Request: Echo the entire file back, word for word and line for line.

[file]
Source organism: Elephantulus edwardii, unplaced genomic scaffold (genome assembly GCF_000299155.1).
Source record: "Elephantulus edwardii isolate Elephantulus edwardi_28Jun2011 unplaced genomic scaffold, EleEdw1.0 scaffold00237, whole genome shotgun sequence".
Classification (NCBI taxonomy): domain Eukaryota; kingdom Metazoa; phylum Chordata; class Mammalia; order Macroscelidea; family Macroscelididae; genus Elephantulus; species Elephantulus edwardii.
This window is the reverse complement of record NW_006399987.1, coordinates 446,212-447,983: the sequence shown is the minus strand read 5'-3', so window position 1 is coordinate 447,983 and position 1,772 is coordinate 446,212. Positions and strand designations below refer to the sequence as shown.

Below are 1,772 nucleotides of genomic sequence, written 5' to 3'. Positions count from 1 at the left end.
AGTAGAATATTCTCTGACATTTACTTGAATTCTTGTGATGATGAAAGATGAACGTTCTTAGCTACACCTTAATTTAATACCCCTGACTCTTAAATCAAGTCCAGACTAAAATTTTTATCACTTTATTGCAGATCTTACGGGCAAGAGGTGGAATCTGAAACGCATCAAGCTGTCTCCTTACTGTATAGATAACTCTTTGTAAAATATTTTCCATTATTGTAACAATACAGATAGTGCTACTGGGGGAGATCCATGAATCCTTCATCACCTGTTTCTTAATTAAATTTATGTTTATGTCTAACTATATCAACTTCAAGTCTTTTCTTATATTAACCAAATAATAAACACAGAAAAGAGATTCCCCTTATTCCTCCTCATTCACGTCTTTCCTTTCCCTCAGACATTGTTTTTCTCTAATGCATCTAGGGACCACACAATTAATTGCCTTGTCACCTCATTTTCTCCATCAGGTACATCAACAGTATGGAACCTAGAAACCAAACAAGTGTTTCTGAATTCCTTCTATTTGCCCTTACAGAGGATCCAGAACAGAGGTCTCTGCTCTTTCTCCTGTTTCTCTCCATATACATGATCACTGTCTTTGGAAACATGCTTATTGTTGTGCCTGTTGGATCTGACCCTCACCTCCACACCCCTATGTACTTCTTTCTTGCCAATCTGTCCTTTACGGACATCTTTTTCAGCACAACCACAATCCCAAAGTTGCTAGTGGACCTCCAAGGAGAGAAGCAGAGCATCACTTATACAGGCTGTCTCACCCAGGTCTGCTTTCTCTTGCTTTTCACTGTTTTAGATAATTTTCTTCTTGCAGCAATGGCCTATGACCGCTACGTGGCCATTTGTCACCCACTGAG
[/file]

Source organism: Elephantulus edwardii, unplaced genomic scaffold (genome assembly GCF_000299155.1).
Source record: "Elephantulus edwardii isolate Elephantulus edwardi_28Jun2011 unplaced genomic scaffold, EleEdw1.0 scaffold00237, whole genome shotgun sequence".
Classification (NCBI taxonomy): domain Eukaryota; kingdom Metazoa; phylum Chordata; class Mammalia; order Macroscelidea; family Macroscelididae; genus Elephantulus; species Elephantulus edwardii.
This window is the reverse complement of record NW_006399987.1, coordinates 446,212-447,983: the sequence shown is the minus strand read 5'-3', so window position 1 is coordinate 447,983 and position 1,772 is coordinate 446,212. Positions and strand designations below refer to the sequence as shown.

Below are 1,772 nucleotides of genomic sequence, written 5' to 3'. Positions count from 1 at the left end.
AGTAGAATATTCTCTGACATTTACTTGAATTCTTGTGATGATGAAAGATGAACGTTCTTAGCTACACCTTAATTTAATACCCCTGACTCTTAAATCAAGTCCAGACTAAAATTTTTATCACTTTATTGCAGATCTTACGGGCAAGAGGTGGAATCTGAAACGCATCAAGCTGTCTCCTTACTGTATAGATAACTCTTTGTAAAATATTTTCCATTATTGTAACAATACAGATAGTGCTACTGGGGGAGATCCATGAATCCTTCATCACCTGTTTCTTAATTAAATTTATGTTTATGTCTAACTATATCAACTTCAAGTCTTTTCTTATATTAACCAAATAATAAACACAGAAAAGAGATTCCCCTTATTCCTCCTCATTCACGTCTTTCCTTTCCCTCAGACATTGTTTTTCTCTAATGCATCTAGGGACCACACAATTAATTGCCTTGTCACCTCATTTTCTCCATCAGGTACATCAACAGTATGGAACCTAGAAACCAAACAAGTGTTTCTGAATTCCTTCTATTTGCCCTTACAGAGGATCCAGAACAGAGGTCTCTGCTCTTTCTCCTGTTTCTCTCCATATACATGATCACTGTCTTTGGAAACATGCTTATTGTTGTGCCTGTTGGATCTGACCCTCACCTCCACACCCCTATGTACTTCTTTCTTGCCAATCTGTCCTTTACGGACATCTTTTTCAGCACAACCACAATCCCAAAGTTGCTAGTGGACCTCCAAGGAGAGAAGCAGAGCATCACTTATACAGGCTGTCTCACCCAGGTCTGCTTTCTCTTGCTTTTCACTGTTTTAGATAATTTTCTTCTTGCAGCAATGGCCTATGACCGCTACGTGGCCATTTGTCACCCACTGAG